We all face adversity.  And when we do, many of us find shelter and comfort in the walls of our churches.  But what happens when those walls are no longer there?  This is the story of how one local church has overcome adversity to continue to serve our community.

First Christian Church (FCC) has been part of downtown Owensboro for over 150 years. They believe in “stepping into a promising future hand-in-hand with our neighbors and our community.” Proof of their mission statement was the successful birth of the church in spite of murmurings of an American Civil War. They grew as a congregation, just as Owensboro’s population increased.

In March 2013, their mission would be placed into action once again.

Cate Gaddis recalls Sunday, March 17, 2013 as a day when regular church service was held at FCC of Owensboro, as it had been since its inception. Members didn’t even contemplate it would be their last in the building they so lovingly knew as their church home on the corner of 7th and Daviess. During the early morning hours of March 18, 2013, a lightning strike to the Church caused a fire so catastrophic, the building could not be saved. Congregants awoke to the news of a fire striking a local church, in disbelief as they realized it was FCC. Shock and waves of memories, baby dedications, baptisms, weddings, funerals, Easter and Christmas services, and other special memories flooded their minds.

A fine mist and rain alternated throughout the day, as members came to see for themselves the tragedy that had occurred. Gaddis says, “That evening the congregation came together for a prayer service at Century Christian. The grief was palpable, but so was the hope- members were murmuring, then speaking more loudly and collectively, that a Church is more than a building. We loved the building but it did not and does not define us. We will survive.”

Gaddis continued, “FCC’s first Sunday service following the fire was kindly hosted by the members of Century, as well. The following Sunday was Easter and the congregation grappled with where they would gather. A sunrise service was held around the former Church footprint; followed by Journey Fellowship hosting a lovely and joyful service, complete with bagpipes. Members were welcomed with open arms and so much warmth by Journey Fellowship. The hospitality was idyllic.  It seemed unreal, much like waking to the news of the fire, but in a contradictory fashion. Their generous spirit helped FCC members realize they would still be and while the “where” was unknown, the “what” that they stood for would never change. In many ways Easter Sunday following this tragic event so closely was symbolic to members that they, too, would rise from this tragedy.”

Stuart Gant says that Church members spent nearly 6 months determining future plans, ultimately deciding to rebuild. Then came the question of what to rebuild. During this initial phase and throughout, members of the congregation were heavily involved in providing input. This was a congregation project from the ground up.  In addition the clergy, administrative, and other staff were an integral part of the thoughtful suggestions. Feedback was taken to create the design, and matched to the scope of the project.

Next was development, taking scope and design and turning it into a specific planned project. Shortly thereafter, plans were presented to the congregation. Construction began Monday, July, 6, 2015.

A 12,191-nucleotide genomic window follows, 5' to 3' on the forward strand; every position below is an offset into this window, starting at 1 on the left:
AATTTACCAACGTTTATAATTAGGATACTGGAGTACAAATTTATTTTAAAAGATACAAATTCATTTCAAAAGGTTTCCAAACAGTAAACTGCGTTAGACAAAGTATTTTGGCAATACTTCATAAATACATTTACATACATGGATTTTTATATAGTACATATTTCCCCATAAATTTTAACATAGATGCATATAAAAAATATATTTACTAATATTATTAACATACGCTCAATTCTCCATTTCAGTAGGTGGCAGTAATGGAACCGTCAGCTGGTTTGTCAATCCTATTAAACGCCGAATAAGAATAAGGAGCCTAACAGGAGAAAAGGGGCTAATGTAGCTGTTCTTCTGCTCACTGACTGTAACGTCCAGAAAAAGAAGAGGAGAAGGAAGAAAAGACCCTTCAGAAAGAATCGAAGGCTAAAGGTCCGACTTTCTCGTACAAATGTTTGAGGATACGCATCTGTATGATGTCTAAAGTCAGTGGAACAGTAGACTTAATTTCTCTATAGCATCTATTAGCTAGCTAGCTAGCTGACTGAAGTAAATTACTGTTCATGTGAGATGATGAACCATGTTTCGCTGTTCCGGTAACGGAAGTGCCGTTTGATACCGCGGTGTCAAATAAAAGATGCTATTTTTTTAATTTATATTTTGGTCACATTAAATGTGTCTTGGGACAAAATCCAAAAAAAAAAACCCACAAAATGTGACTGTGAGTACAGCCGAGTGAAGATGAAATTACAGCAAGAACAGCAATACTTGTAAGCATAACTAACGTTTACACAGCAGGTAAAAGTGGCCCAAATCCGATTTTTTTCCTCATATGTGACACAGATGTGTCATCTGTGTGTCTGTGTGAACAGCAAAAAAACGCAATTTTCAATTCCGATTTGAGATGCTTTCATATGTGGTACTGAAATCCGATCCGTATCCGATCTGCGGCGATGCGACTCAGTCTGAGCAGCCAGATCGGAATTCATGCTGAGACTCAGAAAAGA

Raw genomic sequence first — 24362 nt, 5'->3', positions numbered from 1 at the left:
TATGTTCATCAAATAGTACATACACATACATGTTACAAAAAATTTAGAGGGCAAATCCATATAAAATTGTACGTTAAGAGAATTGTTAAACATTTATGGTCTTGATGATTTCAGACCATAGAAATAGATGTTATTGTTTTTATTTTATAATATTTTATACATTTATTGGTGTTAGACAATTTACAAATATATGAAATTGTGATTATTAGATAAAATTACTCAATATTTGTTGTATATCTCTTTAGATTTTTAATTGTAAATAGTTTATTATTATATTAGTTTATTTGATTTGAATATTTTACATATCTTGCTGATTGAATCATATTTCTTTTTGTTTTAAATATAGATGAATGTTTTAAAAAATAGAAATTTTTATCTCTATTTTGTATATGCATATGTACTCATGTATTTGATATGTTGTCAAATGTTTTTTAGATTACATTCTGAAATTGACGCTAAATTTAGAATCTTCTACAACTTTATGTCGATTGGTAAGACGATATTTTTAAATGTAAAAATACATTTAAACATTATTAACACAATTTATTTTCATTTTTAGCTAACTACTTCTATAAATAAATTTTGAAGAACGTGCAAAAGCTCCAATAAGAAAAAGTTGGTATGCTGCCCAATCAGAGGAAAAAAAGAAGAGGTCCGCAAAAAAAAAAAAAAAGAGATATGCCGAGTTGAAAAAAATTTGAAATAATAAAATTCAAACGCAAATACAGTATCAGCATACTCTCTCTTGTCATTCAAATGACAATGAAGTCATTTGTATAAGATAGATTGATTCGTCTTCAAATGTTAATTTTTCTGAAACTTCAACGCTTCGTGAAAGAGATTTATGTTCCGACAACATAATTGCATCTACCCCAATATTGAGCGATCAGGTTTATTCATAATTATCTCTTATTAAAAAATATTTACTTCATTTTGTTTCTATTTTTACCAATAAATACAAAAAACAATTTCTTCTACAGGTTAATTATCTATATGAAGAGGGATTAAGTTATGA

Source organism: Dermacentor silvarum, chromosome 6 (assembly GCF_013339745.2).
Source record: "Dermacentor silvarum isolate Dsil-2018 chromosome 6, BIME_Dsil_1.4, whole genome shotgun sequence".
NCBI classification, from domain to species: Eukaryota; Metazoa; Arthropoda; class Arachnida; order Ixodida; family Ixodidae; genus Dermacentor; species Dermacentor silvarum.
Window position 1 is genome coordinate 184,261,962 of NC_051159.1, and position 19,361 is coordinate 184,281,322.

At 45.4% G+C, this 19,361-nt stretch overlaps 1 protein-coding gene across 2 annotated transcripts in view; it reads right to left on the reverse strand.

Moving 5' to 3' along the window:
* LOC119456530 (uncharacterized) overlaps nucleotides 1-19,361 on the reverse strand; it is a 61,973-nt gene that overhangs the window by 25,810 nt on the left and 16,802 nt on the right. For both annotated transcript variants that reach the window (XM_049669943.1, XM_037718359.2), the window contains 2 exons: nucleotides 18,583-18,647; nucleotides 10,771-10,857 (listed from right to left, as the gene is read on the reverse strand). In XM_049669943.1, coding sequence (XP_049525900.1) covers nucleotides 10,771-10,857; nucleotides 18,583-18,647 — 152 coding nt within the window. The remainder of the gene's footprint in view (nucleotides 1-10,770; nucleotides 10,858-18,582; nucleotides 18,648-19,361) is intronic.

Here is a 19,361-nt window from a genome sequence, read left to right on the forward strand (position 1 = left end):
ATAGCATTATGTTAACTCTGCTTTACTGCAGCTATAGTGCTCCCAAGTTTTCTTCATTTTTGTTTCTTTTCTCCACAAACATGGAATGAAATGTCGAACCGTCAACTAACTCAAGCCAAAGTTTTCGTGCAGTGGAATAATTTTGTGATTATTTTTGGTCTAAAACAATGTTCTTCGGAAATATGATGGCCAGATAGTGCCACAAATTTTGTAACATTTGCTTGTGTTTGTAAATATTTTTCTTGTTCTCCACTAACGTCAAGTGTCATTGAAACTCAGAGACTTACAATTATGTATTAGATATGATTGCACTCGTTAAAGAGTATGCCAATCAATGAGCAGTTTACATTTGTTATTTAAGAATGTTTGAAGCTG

Carroll Hayden says the initial groundbreaking occurred on March 18, 2015. The first service was held in the social hall on November 13, 2016, the same day that the first service was held in the sanctuary. Then November 14, 2016, a neighborhood open house for residents in the neighborhood was held, and on November 17, 2016, a community open house was held for firemen, policemen, and community leaders. On November 20, 2016, FCC was humbled to have 9 youths follow through in baptism.

The giving back to Owensboro continues at FCC. They made the commitment to stay in the neighborhood where they have resided for their 150-year history, and during this time of rebuilding, they felt the generous love from their Creator and their community.


New sanctuary.

Although they are elated at the opening of the new church building, First Christian Church echoes the sentiments they felt at the prayer service the night of the fire – that they have always been much more than a building. They are about serving others, and have continued that mission even without a permanent home. Now they want to make that mission even larger, as they have returned to their home at 700 JR Miller Blvd.

The church has announced a new appreciation of their faith journey and how they wish to continue to spread God’s love on a larger a scale through a mission they call The Legacy Fund. This grateful expression from the friends and members of First Christian Church has been established alongside, and in addition to, normal outreach efforts in the community. FCC combined years of mission giving, along with setting aside proceeds from their insurance settlement, to be able to make annual gifts to the community and world through an endowment fund. The proceeds of this endowment should distribute an extra $50,000 per year to outreach efforts with potential to grow in the years ahead. FCC is open to needs, both of individuals and organizations that “help cultivate the human spirit.”

New lobby.

First Christian Church of Owensboro has been a symbol that God has the power to resurrect from the ashes, and help people overcome sadness, disbelief, and disappointment, and rebuild a spirit of faith, hope and love through His followers.

**Applications for the grants and gifts may be picked up at First Christian Church, 700 JR Miller Blvd., or if you wish to donate to the fund, please contact the church.

*This article first appeared in February ’17 Owensboro Living Magazine.